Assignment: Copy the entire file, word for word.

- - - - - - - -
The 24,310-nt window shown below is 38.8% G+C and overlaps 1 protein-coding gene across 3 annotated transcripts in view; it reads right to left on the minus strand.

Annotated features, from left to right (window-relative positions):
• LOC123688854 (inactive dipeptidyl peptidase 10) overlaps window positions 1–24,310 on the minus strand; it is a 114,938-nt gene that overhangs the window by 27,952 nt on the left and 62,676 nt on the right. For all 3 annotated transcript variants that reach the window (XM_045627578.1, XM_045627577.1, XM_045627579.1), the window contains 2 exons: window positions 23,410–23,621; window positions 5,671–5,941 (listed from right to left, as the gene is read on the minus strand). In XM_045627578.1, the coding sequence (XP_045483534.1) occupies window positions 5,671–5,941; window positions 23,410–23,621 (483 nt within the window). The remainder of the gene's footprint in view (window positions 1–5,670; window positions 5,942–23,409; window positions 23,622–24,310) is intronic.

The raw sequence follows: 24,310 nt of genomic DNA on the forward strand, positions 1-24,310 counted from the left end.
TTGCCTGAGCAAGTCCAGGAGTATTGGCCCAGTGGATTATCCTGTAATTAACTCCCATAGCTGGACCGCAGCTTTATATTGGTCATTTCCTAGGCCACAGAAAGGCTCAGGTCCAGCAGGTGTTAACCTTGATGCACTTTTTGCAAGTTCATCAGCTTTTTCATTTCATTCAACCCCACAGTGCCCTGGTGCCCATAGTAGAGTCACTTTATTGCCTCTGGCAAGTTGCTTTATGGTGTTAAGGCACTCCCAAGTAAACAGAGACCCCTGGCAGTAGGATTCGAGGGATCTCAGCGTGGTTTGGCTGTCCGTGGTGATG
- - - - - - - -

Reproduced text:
The 24,310-nt window shown below is 38.8% G+C and overlaps 1 protein-coding gene across 3 annotated transcripts in view; it reads right to left on the minus strand.

Annotated features, from left to right (window-relative positions):
• LOC123688854 (inactive dipeptidyl peptidase 10) overlaps window positions 1–24,310 on the minus strand; it is a 114,938-nt gene that overhangs the window by 27,952 nt on the left and 62,676 nt on the right. For all 3 annotated transcript variants that reach the window (XM_045627578.1, XM_045627577.1, XM_045627579.1), the window contains 2 exons: window positions 23,410–23,621; window positions 5,671–5,941 (listed from right to left, as the gene is read on the minus strand). In XM_045627578.1, the coding sequence (XP_045483534.1) occupies window positions 5,671–5,941; window positions 23,410–23,621 (483 nt within the window). The remainder of the gene's footprint in view (window positions 1–5,670; window positions 5,942–23,409; window positions 23,622–24,310) is intronic.

The raw sequence follows: 24,310 nt of genomic DNA on the forward strand, positions 1-24,310 counted from the left end.
TTGCCTGAGCAAGTCCAGGAGTATTGGCCCAGTGGATTATCCTGTAATTAACTCCCATAGCTGGACCGCAGCTTTATATTGGTCATTTCCTAGGCCACAGAAAGGCTCAGGTCCAGCAGGTGTTAACCTTGATGCACTTTTTGCAAGTTCATCAGCTTTTTCATTTCATTCAACCCCACAGTGCCCTGGTGCCCATAGTAGAGTCACTTTATTGCCTCTGGCAAGTTGCTTTATGGTGTTAAGGCACTCCCAAGTAAACAGAGACCCCTGGCAGTAGGATTCGAGGGATCTCAGCGTGGTTTGGCTGTCCGTGGTGATG